Each week, KNWA highlights individuals, who’s works in the community resonate through our area.
He’s a man that’s planting seeds of hope to eliminate hunger in Northwest Arkansas. And like many who battle with food insecurity, Don Bennett had his own struggles to overcome. Bennett says, “I was looking for a job…and I found a purpose.” Bennett had dreams, goals and ambitions, but not everything grows as planned. As the founder of Tri Cycle Farms, Bennett says starting the farm was difficult. “This has been the most challenging thing that I’ve done in my whole life.”
As a young man, Bennett’s journey began with a small piece of advice from his parents. He says, “My dad always used to say, ‘Be a Jack of all Trades and a master of none.’ And I know just a little bit about a lot of things…. to be a little dangerous.” Much of Bennett’s adult life was filled with high risk. And on the brink of losing it all in 2008, his life changed. Bennett says, “10 years ago, I stopped drinking alcohol that was transformational, because I was..I had better ability to hear what was happening around me, instead of being in my own self.” What Bennett heard was a message that changed the way he thought about others. It was also his first encounter with food insecurity. He says, “It was based on a person who had a degree at the University, had two jobs and was looking for a third and told me something that I never even admitted to myself and that was she didn’t know what she was going to eat the following week.”
A seed was planted for the beginning stages of tri-cycle farms. And the search for land led bennett to a place he never expected. “It was lost in all of the over-growth in this fallow and feral farm. It’s almost the last two acres, of an over 200 years old farm.. and it was right behind my house on Deane Street.” says Bennett. In 2011, Bennett broke ground on that two-acre lot. But like any business, things weren’t easy to begin with. “There were times where I walked through these gardens and I was starting to look at this as something that was going to fail. We had $100 in the bank account and at that time I received a phone call and a donation of $10,000 that put me in tears.” says Bennett. He used those tears to water a dream now, producing a harvest. And soon after, a platform to feed the vision into others. “I didn’t know that I could stand up and speak in front of a big crowd. I had to go through being sick and scared and stand up and do it. And then realize that it was a power inspiring other people to carry this message forward.”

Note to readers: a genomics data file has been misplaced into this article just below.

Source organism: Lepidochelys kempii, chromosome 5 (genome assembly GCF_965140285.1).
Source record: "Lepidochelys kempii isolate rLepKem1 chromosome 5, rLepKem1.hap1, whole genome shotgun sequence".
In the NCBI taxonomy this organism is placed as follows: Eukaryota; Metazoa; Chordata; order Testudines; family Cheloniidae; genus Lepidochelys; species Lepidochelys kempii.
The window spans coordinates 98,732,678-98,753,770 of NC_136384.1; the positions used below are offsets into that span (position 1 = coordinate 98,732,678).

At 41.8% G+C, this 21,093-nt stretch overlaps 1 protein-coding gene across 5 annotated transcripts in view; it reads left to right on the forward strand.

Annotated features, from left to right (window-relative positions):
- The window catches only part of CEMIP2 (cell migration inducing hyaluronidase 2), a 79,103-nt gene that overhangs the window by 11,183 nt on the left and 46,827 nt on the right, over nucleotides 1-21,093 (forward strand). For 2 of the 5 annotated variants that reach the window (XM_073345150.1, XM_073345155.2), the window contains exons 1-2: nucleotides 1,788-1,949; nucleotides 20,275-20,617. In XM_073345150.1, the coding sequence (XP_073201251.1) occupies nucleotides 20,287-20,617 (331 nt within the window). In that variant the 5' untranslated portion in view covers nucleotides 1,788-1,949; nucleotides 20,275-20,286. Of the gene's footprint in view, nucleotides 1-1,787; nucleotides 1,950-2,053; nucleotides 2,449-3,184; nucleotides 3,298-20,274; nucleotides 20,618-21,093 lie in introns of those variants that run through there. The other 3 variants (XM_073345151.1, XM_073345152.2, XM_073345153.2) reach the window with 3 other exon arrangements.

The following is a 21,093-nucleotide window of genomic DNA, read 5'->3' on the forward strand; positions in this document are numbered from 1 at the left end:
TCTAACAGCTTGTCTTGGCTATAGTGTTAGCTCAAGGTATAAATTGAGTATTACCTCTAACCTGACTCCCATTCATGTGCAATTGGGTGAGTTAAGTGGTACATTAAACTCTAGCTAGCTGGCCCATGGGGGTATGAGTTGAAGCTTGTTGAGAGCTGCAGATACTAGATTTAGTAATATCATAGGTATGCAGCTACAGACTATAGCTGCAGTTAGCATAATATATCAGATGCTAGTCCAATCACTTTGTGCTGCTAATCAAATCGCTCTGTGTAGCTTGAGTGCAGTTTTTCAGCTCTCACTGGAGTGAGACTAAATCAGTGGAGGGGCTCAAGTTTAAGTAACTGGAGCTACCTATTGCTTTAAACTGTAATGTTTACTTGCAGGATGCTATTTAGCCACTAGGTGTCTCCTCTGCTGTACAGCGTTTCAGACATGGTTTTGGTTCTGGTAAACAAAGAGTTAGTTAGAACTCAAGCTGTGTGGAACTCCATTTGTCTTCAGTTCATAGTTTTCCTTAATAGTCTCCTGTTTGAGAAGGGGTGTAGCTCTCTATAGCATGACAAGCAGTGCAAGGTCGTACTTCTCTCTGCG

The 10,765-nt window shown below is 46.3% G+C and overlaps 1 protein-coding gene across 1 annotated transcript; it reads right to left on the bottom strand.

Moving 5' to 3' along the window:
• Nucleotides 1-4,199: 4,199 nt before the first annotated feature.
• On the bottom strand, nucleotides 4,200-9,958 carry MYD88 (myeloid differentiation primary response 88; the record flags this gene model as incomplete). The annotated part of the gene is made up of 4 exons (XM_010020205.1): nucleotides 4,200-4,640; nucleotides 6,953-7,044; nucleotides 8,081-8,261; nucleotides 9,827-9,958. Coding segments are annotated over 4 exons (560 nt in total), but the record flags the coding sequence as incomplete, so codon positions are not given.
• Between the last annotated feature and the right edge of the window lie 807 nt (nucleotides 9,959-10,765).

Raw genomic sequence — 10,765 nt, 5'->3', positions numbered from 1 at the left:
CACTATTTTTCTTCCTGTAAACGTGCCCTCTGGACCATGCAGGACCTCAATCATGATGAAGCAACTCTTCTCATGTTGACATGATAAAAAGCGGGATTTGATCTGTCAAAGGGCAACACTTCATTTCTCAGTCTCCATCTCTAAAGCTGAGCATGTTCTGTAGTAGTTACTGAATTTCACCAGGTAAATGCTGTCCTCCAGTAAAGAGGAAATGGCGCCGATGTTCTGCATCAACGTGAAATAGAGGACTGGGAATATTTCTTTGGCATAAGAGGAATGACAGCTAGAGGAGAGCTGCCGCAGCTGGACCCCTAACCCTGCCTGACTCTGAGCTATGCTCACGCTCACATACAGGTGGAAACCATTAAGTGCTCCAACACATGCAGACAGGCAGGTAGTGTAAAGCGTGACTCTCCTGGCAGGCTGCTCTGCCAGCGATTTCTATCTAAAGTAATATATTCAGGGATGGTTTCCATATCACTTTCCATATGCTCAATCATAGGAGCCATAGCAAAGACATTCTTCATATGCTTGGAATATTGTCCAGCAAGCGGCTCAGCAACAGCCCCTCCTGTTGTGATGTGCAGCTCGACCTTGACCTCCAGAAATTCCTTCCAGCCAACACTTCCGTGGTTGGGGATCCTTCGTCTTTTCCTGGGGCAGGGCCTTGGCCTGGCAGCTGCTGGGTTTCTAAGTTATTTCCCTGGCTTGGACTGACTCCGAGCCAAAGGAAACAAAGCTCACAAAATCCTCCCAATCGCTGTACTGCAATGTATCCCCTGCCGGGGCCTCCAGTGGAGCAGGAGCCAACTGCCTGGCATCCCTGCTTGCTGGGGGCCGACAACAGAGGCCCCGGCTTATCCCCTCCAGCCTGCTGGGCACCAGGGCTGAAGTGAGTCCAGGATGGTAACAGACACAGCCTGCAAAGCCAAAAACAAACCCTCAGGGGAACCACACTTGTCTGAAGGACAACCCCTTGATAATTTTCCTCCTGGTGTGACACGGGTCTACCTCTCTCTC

Life cannot sustain in dead soil. For Bennett, the ground he now walks on is fertile. And he’s hoping to pass on his purpose to future generations. Bennett says, “We need to pursue our dreams and we need to connect with our community and we need to give, because that giving is receiving 10-fold, because it’s making me into a person that my mother and father can be proud of.”
Since the opening of Tri Cycle Farms, Bennett has spoken in public settings, large and small, including as a lecuturer at the U of A and even as a Ted Talk speaker. It’s a far cry from where his life was just a decade ago, during his battle with alcoholism. And Bennett hopes his story can inspire others that the grass is greener on the other side.